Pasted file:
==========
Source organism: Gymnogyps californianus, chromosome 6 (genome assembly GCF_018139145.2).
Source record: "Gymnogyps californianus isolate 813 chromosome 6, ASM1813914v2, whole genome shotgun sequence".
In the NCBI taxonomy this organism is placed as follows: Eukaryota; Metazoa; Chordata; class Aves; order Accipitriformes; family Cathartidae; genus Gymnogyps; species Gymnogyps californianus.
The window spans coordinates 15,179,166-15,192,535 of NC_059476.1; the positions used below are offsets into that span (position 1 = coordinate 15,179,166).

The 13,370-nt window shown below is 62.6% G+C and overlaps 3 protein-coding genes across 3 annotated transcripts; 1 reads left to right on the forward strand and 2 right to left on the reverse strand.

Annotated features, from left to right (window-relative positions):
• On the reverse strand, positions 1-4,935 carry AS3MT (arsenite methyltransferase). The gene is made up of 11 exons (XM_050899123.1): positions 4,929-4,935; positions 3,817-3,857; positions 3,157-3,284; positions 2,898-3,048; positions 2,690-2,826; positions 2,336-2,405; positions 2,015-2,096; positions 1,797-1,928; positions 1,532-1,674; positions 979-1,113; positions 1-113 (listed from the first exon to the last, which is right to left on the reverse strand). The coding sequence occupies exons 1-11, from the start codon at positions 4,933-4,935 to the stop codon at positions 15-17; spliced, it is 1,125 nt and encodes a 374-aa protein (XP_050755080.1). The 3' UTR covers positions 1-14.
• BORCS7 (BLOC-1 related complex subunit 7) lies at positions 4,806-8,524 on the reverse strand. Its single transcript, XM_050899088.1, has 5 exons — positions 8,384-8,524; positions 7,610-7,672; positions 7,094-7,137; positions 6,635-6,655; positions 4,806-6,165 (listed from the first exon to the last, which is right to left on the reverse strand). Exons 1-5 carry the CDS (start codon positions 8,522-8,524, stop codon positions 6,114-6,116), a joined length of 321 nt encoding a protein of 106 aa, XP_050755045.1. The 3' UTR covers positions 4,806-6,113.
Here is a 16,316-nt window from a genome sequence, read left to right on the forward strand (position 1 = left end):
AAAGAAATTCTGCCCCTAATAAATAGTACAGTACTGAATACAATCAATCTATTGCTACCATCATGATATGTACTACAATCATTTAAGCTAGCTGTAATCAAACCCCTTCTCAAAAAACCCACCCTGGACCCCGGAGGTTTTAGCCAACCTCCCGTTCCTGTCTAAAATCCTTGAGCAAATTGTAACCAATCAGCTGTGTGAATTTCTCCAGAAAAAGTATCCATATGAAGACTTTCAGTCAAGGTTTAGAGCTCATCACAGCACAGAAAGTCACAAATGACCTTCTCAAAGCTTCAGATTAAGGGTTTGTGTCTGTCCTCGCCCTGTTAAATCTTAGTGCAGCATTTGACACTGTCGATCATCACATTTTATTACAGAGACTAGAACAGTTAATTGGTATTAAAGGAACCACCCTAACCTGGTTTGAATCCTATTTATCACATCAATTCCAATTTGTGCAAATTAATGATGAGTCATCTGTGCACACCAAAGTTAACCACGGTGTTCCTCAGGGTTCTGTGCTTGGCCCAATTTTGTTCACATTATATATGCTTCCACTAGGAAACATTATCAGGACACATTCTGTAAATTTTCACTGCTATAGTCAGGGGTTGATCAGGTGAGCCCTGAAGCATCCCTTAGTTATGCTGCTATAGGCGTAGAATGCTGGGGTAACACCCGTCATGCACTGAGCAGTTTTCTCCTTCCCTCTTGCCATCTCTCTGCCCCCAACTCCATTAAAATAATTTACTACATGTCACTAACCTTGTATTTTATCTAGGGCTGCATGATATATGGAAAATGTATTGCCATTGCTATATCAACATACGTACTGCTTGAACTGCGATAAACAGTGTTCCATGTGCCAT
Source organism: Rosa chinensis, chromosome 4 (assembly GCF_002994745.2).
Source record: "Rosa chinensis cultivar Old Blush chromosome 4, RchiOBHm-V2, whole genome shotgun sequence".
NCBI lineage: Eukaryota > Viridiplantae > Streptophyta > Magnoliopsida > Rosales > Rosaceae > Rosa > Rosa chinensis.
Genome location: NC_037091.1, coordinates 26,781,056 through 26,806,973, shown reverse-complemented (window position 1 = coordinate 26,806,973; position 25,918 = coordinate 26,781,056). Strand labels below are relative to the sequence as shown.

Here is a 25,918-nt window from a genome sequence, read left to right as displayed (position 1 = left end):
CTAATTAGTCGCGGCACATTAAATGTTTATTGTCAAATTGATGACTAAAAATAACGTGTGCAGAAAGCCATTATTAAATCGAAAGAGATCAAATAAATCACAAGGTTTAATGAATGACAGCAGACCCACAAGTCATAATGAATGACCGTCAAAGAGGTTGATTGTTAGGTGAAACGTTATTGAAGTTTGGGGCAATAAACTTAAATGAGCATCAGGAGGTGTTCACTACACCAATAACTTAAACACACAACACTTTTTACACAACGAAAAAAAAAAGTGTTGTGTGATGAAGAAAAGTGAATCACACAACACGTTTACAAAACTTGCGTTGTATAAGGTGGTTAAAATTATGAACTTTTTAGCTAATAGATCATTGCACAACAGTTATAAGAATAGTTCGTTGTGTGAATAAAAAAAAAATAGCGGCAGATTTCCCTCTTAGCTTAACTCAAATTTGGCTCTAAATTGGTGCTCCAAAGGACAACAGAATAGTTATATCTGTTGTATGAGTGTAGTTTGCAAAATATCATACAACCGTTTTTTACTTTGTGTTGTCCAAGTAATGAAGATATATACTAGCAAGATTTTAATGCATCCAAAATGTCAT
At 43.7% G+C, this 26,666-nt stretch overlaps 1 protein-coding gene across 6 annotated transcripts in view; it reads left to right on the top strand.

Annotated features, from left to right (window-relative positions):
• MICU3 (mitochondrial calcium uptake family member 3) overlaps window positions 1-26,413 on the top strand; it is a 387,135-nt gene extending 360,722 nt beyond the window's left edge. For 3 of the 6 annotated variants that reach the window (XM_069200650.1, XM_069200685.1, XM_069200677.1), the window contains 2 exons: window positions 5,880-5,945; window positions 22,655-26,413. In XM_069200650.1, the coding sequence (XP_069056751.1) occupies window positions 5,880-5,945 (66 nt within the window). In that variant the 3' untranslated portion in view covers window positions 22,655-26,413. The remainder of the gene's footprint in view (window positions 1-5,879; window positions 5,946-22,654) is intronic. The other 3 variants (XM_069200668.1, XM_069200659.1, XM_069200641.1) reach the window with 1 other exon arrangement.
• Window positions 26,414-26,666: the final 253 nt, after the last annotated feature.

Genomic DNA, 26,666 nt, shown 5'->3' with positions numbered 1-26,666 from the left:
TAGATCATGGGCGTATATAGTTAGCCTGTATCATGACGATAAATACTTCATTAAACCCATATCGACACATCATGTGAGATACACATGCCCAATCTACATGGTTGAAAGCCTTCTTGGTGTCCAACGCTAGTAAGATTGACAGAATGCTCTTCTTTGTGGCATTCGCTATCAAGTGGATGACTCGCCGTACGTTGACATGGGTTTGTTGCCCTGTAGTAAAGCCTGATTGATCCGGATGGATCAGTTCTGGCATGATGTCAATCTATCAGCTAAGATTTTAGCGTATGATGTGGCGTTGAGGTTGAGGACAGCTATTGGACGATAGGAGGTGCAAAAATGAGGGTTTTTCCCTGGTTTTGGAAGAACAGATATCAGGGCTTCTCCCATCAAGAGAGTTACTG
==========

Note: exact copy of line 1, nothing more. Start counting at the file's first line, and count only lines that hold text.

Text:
Source organism: Gymnogyps californianus, chromosome 6 (genome assembly GCF_018139145.2).